Locke’s Travels In France 1675-1679

John Locke’s travels in France in 1675-1679 were a journey of varied social and political experiences for him and offered a taste of a different culture and ideology. The travels had a significant impact on the Enlightenment philosopher, whose ideas were heavily influenced by the works of Descartes and Bacon that he encountered in France. Although Locke’s travels enhanced his understanding of a different cultural and political perspective and enabled him to develop his ideas independently from the Church of England, his travels in France were not without problems and had a few negative implications.

Locke’s travels to France began when he accepted the invitation of the Earl of Shaftesbury to act as his secretary and accompany him on a diplomatic mission. Though French society was experiencing a period of scientific and cultural advancement, its political system was in absolute ruin with its ruthless Church-State suppression of dissenters. It was in this environment that Locke first encountered French thought and philosophy. He was immediately taken by the works of Descartes, with his embrace of the scientific method, and Bacon, whose inductive analysis and rejection of superstitious scholasticism appealed to Locke’s own views of the world. These experiences greatly influenced the new direction of Locke’s thought and helped him to form his own version of liberalism.

Despite the enriching experiences that Locke gained during his travels, the situation in France at the time was far from ideal for him. His English nationality made him an obvious target for harassment from the French Church and he often felt he was under threat. Furthermore, when the Earl of Shaftesbury eventually fell from power in 1679, Locke’s position suddenly became highly precarious. Having sided so strongly against the Church, he was very aware of the dangers that he faced and fled the country with little notice. Little did he know that he would never return.

An Opportunity for New Perspectives

Nevertheless, Locke’s travels did provide him with a unique opportunity to experience a different culture and make his own independent stances on a number of issues. Despite the political turmoil, Locke was deeply fascinated by the French culture and people. He often remarked on how the French language and customs differed from that of the English. His open mindedness allowed him to embrace the works of a number of different thinkers and form his own independent views on the role of government and the importance of the individual.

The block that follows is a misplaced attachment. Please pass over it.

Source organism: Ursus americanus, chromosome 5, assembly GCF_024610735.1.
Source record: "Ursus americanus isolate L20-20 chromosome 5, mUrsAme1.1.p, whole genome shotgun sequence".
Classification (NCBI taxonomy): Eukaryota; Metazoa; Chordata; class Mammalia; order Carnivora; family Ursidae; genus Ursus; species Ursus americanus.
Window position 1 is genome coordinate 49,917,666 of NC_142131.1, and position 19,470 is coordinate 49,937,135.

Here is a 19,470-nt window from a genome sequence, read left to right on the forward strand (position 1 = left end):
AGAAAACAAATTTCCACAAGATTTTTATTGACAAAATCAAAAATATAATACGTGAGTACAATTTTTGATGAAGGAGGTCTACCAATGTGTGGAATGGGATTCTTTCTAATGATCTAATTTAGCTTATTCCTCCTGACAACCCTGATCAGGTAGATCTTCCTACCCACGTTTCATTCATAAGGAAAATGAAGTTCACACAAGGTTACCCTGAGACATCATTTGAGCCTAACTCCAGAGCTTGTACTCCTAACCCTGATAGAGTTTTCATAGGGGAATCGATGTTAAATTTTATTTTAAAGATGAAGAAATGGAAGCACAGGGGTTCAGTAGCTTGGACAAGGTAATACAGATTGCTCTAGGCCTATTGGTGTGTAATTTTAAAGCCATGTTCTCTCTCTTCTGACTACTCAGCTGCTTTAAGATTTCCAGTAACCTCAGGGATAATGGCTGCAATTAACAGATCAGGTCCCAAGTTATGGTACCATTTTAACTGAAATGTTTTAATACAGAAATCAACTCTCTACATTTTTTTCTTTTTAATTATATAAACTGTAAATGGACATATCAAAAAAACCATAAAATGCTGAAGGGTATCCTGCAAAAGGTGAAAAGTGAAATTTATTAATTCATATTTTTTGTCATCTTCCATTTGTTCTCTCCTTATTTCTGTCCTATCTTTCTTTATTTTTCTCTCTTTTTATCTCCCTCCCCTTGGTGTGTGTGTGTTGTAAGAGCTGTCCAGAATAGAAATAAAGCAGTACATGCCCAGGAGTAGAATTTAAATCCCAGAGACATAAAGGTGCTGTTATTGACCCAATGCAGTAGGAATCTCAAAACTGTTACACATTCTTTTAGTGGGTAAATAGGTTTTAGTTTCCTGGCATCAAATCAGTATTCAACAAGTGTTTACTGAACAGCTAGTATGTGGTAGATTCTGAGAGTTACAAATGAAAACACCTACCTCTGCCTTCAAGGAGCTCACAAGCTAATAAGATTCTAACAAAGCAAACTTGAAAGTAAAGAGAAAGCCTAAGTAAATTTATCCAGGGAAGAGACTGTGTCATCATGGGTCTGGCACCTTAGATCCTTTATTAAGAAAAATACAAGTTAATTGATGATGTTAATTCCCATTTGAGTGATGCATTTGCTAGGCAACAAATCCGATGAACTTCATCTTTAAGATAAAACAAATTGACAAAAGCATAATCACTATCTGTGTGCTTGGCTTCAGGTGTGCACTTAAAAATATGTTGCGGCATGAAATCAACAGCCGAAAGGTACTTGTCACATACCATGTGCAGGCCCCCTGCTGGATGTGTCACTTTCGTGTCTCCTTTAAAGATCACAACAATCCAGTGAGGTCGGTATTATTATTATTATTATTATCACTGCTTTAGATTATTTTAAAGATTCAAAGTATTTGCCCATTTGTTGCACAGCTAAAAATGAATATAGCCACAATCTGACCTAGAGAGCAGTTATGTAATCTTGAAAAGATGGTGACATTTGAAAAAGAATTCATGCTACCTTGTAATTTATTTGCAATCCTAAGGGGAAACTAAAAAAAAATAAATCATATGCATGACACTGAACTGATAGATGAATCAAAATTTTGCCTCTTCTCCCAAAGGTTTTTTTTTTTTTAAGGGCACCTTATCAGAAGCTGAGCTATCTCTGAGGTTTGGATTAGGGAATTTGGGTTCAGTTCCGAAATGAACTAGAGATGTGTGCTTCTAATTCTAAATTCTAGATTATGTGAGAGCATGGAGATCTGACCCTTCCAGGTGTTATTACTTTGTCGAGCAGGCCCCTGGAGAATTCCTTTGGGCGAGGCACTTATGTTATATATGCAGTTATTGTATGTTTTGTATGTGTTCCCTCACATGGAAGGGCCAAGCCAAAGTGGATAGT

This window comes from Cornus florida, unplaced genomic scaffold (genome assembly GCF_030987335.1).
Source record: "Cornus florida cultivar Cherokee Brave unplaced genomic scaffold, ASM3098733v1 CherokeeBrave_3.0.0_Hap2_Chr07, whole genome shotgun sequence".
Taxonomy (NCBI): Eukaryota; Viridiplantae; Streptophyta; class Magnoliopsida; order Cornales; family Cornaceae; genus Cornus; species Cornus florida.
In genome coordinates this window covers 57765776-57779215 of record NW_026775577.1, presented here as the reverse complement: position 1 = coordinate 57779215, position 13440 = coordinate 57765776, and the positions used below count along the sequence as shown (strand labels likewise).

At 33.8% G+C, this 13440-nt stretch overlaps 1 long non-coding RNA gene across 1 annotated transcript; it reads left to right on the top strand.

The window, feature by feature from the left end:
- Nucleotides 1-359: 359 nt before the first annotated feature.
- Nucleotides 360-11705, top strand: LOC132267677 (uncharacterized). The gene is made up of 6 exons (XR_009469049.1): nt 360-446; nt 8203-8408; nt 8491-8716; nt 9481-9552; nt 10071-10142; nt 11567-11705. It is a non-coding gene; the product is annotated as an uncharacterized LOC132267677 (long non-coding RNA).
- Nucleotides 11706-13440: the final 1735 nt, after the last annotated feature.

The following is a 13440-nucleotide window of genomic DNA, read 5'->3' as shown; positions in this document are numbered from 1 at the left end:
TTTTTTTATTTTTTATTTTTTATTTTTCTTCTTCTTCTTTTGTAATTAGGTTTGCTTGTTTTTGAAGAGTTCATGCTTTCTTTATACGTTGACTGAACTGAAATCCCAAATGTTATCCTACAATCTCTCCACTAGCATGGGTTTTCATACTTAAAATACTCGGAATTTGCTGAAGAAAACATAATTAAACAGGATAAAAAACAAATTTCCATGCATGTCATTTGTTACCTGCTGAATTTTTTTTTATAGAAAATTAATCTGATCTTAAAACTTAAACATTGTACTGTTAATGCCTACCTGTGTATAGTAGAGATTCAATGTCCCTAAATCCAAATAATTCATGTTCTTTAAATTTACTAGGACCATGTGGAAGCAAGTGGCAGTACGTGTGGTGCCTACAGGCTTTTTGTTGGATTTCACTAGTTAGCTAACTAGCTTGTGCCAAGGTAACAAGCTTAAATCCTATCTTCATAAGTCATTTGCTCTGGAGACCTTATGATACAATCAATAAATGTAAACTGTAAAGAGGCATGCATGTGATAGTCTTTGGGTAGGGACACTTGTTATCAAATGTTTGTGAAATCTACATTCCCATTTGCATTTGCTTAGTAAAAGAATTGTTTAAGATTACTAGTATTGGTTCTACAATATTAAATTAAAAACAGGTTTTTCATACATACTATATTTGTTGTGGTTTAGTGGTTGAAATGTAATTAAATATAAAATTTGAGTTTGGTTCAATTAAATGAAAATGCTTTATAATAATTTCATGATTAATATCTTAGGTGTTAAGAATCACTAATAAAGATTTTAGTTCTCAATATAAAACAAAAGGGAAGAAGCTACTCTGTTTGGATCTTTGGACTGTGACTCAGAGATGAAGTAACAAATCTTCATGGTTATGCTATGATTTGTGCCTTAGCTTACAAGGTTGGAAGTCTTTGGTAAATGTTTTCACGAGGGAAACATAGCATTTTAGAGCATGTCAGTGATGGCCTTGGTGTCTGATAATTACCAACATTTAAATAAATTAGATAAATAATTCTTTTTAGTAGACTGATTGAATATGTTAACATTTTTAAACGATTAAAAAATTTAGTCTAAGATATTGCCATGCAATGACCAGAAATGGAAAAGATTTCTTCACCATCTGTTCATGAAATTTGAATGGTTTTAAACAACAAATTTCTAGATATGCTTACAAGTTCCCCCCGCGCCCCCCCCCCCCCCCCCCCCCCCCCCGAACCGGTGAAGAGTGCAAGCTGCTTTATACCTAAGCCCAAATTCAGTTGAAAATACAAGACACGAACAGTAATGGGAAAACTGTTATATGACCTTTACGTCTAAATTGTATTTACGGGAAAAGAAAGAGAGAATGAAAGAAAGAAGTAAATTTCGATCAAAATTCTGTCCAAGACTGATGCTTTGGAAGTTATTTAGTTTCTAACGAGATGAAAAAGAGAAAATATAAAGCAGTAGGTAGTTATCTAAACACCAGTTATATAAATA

The Lasting Impact

It is clear that Locke’s travels had a significant impact on the philosopher. His encounters with French masters of the scientific age and the experience of French society influenced his thought to such an extent that his political ideas of human rights, democracy and civil liberties went on to form the basis of modern liberalism. Locke is considered one of the founding fathers of the Enlightenment, and his travels in France clearly played a major role in shaping his seminal works.

John Locke’s travels in France enabled him to form his own perspective on a range of social, political and religious issues. Although his travels were not without problems and had some unfortunate consequences, overall they provided him with unprecedented opportunities to develop his thought away from the Church of England and the constraints of the English culture at the time. His travels ultimately gave him a platform from which to articulate his liberalism and promote individual freedom – a legacy that still impacts us today.

Karen Shane

Karen T. Shane is an accomplished writer and traveler with a special passion for France. She has lived in France for many years and has explored the country extensively. Karen is passionate about sharing the cultural richness of France with her readers and helping them to gain a deeper understanding of the country and its people.

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